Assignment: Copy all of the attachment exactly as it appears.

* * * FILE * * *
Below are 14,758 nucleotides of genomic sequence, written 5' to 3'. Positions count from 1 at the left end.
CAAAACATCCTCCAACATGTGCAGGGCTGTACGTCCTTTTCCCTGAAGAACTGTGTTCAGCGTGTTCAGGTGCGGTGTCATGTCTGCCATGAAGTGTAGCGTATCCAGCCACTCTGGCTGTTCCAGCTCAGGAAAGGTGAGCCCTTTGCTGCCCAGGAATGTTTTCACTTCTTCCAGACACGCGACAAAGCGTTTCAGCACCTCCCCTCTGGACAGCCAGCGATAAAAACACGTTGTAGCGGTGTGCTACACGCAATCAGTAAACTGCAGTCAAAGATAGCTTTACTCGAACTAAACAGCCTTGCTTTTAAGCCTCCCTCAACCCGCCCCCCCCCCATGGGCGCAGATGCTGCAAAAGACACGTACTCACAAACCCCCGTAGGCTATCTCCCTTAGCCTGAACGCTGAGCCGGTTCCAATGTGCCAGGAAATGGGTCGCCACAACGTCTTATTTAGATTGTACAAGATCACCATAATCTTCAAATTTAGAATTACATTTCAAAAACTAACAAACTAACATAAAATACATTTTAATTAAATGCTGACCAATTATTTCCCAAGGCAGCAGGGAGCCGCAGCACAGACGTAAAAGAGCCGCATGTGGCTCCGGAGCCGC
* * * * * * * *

Below are 14,758 nucleotides of genomic sequence, written 5' to 3'. Positions count from 1 at the left end.
CAAAACATCCTCCAACATGTGCAGGGCTGTACGTCCTTTTCCCTGAAGAACTGTGTTCAGCGTGTTCAGGTGCGGTGTCATGTCTGCCATGAAGTGTAGCGTATCCAGCCACTCTGGCTGTTCCAGCTCAGGAAAGGTGAGCCCTTTGCTGCCCAGGAATGTTTTCACTTCTTCCAGACACGCGACAAAGCGTTTCAGCACCTCCCCTCTGGACAGCCAGCGATAAAAACACGTTGTAGCGGTGTGCTACACGCAATCAGTAAACTGCAGTCAAAGATAGCTTTACTCGAACTAAACAGCCTTGCTTTTAAGCCTCCCTCAACCCGCCCCCCCCCCATGGGCGCAGATGCTGCAAAAGACACGTACTCACAAACCCCCGTAGGCTATCTCCCTTAGCCTGAACGCTGAGCCGGTTCCAATGTGCCAGGAAATGGGTCGCCACAACGTCTTATTTAGATTGTACAAGATCACCATAATCTTCAAATTTAGAATTACATTTCAAAAACTAACAAACTAACATAAAATACATTTTAATTAAATGCTGACCAATTATTTCCCAAGGCAGCAGGGAGCCGCAGCACAGACGTAAAAGAGCCGCATGTGGCTCCGGAGCCGC